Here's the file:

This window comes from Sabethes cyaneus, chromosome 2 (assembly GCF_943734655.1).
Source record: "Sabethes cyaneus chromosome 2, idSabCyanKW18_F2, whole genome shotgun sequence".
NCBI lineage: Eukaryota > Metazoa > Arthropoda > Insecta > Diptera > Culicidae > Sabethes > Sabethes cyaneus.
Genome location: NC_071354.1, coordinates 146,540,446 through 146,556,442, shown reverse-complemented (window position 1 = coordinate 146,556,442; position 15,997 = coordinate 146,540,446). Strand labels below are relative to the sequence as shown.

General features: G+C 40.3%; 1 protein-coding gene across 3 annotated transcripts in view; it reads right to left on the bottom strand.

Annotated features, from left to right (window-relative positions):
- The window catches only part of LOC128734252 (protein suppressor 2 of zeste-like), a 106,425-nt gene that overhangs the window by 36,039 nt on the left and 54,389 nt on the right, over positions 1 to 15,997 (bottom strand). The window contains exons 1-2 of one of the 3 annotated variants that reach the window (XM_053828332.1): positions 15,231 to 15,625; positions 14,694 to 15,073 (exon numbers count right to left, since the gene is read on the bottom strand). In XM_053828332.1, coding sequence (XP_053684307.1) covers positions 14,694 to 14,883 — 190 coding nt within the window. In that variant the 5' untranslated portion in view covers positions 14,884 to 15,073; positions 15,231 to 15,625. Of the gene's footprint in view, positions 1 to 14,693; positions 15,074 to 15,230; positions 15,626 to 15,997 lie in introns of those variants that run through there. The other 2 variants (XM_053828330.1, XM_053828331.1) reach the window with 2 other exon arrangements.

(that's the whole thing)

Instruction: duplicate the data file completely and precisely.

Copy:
This window comes from Sabethes cyaneus, chromosome 2 (assembly GCF_943734655.1).
Source record: "Sabethes cyaneus chromosome 2, idSabCyanKW18_F2, whole genome shotgun sequence".
NCBI lineage: Eukaryota > Metazoa > Arthropoda > Insecta > Diptera > Culicidae > Sabethes > Sabethes cyaneus.
Genome location: NC_071354.1, coordinates 146,540,446 through 146,556,442, shown reverse-complemented (window position 1 = coordinate 146,556,442; position 15,997 = coordinate 146,540,446). Strand labels below are relative to the sequence as shown.

General features: G+C 40.3%; 1 protein-coding gene across 3 annotated transcripts in view; it reads right to left on the bottom strand.

Annotated features, from left to right (window-relative positions):
- The window catches only part of LOC128734252 (protein suppressor 2 of zeste-like), a 106,425-nt gene that overhangs the window by 36,039 nt on the left and 54,389 nt on the right, over positions 1 to 15,997 (bottom strand). The window contains exons 1-2 of one of the 3 annotated variants that reach the window (XM_053828332.1): positions 15,231 to 15,625; positions 14,694 to 15,073 (exon numbers count right to left, since the gene is read on the bottom strand). In XM_053828332.1, coding sequence (XP_053684307.1) covers positions 14,694 to 14,883 — 190 coding nt within the window. In that variant the 5' untranslated portion in view covers positions 14,884 to 15,073; positions 15,231 to 15,625. Of the gene's footprint in view, positions 1 to 14,693; positions 15,074 to 15,230; positions 15,626 to 15,997 lie in introns of those variants that run through there. The other 2 variants (XM_053828330.1, XM_053828331.1) reach the window with 2 other exon arrangements.